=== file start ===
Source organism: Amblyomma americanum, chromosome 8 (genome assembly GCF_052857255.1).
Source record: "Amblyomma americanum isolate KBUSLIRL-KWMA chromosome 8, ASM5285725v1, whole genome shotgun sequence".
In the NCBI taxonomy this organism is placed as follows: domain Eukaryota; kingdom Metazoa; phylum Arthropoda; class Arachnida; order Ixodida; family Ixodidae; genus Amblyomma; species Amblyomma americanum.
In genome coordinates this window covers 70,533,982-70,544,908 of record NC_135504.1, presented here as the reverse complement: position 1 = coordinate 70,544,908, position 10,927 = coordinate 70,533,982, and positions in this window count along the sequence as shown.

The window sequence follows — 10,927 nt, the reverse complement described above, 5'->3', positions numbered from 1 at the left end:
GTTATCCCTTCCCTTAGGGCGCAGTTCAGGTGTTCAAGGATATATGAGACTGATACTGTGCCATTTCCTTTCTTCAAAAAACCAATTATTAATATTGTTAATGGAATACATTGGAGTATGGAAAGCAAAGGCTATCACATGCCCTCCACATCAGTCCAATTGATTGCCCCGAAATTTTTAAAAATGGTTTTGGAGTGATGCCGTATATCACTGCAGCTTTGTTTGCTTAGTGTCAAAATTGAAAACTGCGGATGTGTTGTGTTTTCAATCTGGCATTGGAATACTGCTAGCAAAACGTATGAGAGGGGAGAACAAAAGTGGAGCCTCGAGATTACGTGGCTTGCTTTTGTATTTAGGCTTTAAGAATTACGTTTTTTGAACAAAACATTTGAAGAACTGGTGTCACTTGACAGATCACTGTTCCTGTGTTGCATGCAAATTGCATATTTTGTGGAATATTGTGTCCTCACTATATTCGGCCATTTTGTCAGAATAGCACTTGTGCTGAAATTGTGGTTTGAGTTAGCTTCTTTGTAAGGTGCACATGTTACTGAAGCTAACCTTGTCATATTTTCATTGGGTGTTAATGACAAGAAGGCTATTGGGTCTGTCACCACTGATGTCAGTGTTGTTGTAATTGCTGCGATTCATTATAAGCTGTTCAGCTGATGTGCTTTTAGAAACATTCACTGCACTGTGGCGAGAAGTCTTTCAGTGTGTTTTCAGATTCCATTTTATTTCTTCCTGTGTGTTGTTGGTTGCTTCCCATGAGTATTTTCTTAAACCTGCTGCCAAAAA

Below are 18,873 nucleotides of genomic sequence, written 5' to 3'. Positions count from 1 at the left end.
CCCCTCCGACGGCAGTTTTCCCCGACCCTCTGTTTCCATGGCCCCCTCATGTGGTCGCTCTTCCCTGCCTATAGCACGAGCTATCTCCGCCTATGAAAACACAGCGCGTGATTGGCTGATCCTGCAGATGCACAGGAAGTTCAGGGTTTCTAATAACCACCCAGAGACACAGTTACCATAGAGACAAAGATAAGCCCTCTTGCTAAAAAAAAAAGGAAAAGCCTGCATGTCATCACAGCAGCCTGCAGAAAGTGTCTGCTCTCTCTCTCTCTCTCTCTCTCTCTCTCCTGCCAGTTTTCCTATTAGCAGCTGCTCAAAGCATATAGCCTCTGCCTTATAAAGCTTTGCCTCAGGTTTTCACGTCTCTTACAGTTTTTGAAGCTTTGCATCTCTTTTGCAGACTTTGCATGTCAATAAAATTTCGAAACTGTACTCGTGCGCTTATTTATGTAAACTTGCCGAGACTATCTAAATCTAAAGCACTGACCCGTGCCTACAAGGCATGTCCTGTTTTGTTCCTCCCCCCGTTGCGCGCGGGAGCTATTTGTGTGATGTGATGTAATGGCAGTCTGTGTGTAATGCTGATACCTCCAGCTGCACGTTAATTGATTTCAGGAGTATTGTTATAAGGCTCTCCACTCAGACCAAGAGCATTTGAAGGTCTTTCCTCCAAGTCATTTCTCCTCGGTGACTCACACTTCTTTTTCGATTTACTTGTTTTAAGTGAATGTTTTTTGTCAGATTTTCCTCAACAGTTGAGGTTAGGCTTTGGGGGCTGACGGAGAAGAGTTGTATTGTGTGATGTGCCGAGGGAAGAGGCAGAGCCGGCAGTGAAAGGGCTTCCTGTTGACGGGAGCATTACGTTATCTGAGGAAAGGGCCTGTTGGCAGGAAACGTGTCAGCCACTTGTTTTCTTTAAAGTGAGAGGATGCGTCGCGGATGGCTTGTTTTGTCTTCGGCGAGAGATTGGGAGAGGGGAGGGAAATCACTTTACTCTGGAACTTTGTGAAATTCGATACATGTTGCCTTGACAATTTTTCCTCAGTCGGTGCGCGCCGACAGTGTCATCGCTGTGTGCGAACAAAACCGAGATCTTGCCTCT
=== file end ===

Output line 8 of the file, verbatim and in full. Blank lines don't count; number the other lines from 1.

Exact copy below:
CCCCTCCGACGGCAGTTTTCCCCGACCCTCTGTTTCCATGGCCCCCTCATGTGGTCGCTCTTCCCTGCCTATAGCACGAGCTATCTCCGCCTATGAAAACACAGCGCGTGATTGGCTGATCCTGCAGATGCACAGGAAGTTCAGGGTTTCTAATAACCACCCAGAGACACAGTTACCATAGAGACAAAGATAAGCCCTCTTGCTAAAAAAAAAAGGAAAAGCCTGCATGTCATCACAGCAGCCTGCAGAAAGTGTCTGCTCTCTCTCTCTCTCTCTCTCTCTCTCTCCTGCCAGTTTTCCTATTAGCAGCTGCTCAAAGCATATAGCCTCTGCCTTATAAAGCTTTGCCTCAGGTTTTCACGTCTCTTACAGTTTTTGAAGCTTTGCATCTCTTTTGCAGACTTTGCATGTCAATAAAATTTCGAAACTGTACTCGTGCGCTTATTTATGTAAACTTGCCGAGACTATCTAAATCTAAAGCACTGACCCGTGCCTACAAGGCATGTCCTGTTTTGTTCCTCCCCCCGTTGCGCGCGGGAGCTATTTGTGTGATGTGATGTAATGGCAGTCTGTGTGTAATGCTGATACCTCCAGCTGCACGTTAATTGATTTCAGGAGTATTGTTATAAGGCTCTCCACTCAGACCAAGAGCATTTGAAGGTCTTTCCTCCAAGTCATTTCTCCTCGGTGACTCACACTTCTTTTTCGATTTACTTGTTTTAAGTGAATGTTTTTTGTCAGATTTTCCTCAACAGTTGAGGTTAGGCTTTGGGGGCTGACGGAGAAGAGTTGTATTGTGTGATGTGCCGAGGGAAGAGGCAGAGCCGGCAGTGAAAGGGCTTCCTGTTGACGGGAGCATTACGTTATCTGAGGAAAGGGCCTGTTGGCAGGAAACGTGTCAGCCACTTGTTTTCTTTAAAGTGAGAGGATGCGTCGCGGATGGCTTGTTTTGTCTTCGGCGAGAGATTGGGAGAGGGGAGGGAAATCACTTTACTCTGGAACTTTGTGAAATTCGATACATGTTGCCTTGACAATTTTTCCTCAGTCGGTGCGCGCCGACAGTGTCATCGCTGTGTGCGAACAAAACCGAGATCTTGCCTCT